DisneySunflower Mouseketeer

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    I could not believe it, either! :scared1: I have often asked why people who do not even like children will have one, let alone more than one. I do not think that just because you "should" do something means that you have to. I think that it was a shame that she would go through this again. :sad2:

    Again, this makes me sad for Aibileen and the others. They are expected to "mother" these children without respect or appreciation from the biological mothers. Just burns me up! :furious:
     
  20. Kellygurlz74

    Kellygurlz74 Kellygurlz74

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    Y'all, I am really happy I got this book, as I am anxious to continue reading it. But I got thru the 1st chapter & was having a really hard time following with it. I think it's the "slang" language that I'm not used to reading, is what's getting me. I'll get thru the book eventually. I'm a slow reader to begin with.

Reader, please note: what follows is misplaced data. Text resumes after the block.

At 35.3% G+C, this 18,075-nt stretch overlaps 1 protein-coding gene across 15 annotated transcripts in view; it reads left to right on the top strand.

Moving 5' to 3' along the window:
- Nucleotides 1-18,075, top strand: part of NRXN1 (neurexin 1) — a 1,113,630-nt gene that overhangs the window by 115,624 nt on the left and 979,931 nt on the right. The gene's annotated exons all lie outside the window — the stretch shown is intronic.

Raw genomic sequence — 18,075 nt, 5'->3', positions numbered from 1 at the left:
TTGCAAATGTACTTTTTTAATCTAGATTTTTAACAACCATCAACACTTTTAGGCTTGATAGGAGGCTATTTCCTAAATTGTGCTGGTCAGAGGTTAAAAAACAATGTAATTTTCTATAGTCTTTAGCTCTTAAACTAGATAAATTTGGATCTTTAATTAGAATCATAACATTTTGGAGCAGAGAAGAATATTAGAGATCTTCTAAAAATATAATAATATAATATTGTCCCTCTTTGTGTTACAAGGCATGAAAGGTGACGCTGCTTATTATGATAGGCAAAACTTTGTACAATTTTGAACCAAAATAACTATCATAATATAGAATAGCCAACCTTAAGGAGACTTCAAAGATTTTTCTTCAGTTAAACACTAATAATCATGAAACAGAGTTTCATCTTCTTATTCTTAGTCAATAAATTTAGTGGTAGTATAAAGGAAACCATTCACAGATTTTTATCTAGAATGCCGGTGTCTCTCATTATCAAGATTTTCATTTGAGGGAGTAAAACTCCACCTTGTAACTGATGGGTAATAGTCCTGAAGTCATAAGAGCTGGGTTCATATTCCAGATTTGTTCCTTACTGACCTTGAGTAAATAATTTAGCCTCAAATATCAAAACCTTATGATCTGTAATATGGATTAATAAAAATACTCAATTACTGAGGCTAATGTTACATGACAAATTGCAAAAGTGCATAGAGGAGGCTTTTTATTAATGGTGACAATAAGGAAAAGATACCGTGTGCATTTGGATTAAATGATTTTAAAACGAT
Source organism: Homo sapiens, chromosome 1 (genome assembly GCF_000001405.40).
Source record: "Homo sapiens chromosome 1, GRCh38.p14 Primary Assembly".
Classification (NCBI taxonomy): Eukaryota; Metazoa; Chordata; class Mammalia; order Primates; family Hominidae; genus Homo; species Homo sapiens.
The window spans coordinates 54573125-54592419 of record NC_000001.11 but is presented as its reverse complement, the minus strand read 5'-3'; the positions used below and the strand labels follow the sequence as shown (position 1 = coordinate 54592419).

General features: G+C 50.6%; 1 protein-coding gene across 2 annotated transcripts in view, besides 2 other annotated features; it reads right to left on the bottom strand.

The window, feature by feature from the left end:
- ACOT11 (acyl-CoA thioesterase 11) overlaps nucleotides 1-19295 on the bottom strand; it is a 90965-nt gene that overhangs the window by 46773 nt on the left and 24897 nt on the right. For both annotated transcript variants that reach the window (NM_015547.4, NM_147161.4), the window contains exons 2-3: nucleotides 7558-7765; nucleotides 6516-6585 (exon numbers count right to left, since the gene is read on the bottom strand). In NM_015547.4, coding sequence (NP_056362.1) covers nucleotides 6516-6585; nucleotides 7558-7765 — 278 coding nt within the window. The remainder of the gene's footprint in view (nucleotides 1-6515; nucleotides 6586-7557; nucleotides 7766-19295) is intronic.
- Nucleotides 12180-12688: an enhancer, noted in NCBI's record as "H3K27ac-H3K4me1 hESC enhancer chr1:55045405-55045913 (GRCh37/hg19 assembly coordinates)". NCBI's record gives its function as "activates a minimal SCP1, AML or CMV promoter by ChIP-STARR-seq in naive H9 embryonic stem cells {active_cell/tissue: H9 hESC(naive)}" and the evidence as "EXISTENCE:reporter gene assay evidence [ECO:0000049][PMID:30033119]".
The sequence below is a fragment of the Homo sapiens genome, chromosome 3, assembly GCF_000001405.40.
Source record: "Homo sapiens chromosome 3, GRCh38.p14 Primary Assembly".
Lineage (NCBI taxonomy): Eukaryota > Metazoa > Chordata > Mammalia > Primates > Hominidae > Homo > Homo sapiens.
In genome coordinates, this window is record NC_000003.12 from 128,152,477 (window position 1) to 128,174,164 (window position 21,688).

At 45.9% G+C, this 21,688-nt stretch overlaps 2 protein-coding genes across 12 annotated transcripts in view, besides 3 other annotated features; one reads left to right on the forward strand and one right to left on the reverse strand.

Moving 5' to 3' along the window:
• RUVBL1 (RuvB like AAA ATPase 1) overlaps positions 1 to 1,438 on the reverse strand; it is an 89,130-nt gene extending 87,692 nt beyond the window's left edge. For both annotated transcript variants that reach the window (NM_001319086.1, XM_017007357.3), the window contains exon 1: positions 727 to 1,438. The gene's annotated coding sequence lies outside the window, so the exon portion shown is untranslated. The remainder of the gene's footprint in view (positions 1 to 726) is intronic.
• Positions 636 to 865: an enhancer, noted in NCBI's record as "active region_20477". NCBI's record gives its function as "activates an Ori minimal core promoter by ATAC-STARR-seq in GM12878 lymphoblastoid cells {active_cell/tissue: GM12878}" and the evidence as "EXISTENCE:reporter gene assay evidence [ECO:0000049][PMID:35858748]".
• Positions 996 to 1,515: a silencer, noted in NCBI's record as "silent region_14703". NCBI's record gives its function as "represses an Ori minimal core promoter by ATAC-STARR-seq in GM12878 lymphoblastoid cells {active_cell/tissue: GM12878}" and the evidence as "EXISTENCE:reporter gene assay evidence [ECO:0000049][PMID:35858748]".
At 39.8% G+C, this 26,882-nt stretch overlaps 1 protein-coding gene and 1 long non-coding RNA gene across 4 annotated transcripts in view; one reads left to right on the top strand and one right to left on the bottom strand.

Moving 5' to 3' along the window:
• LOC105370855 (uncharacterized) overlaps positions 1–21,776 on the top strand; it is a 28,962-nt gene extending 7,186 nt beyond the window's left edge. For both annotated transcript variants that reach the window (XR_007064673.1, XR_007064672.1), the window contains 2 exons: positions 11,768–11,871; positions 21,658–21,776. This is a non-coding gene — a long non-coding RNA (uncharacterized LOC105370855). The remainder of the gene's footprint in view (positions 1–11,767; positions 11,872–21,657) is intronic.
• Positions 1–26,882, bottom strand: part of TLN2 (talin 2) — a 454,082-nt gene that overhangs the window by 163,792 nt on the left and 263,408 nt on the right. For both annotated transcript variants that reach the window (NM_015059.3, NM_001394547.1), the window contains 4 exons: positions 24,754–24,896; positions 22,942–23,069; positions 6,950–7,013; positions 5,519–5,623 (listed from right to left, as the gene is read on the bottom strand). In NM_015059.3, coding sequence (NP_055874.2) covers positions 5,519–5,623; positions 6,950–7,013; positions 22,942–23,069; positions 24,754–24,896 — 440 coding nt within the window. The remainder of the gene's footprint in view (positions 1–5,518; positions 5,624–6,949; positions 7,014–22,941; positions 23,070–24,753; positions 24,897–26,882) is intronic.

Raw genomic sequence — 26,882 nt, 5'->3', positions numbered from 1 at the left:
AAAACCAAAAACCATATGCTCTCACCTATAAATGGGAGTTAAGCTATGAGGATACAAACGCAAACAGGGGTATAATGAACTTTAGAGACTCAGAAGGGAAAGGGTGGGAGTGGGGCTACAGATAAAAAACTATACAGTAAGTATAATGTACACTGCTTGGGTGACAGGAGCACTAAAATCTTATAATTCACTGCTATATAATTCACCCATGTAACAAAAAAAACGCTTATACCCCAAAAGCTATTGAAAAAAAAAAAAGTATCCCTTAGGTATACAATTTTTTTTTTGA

I hope everyone is enjoying it, and Thank you Nikkibell for starting this thread! It's getting me out of the typical "romance" novels that I have been reading.

    Kell
     
  21. wildfan1473

    wildfan1473 DIS Veteran

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    OMG, I couldn't believe she is pregnant again either. On one hand, I was thinking "what are you thinking?????" On the other, yes, I do feel she is just a product of her environment, and staying home and having babies is what she is supposed to do, never mind who actually raised the children.

    A bit of my background - I grew up in the 70s in a suburb of Philadelphia. I went to a Catholic elementary school with a class that mostly stayed the same, with a few minor changes year to year. Some friends of mine belonged to a community pool - membership was whites only (this was in the late 70s/early 80s). We had 1 African American girl in our class who was our friend. One of the girls, whose family had a pool membership, annually had a slumber party for her summer birthday, then we all went to the pool. I can still remember having to send this one girl home before we went swimming. :sad2: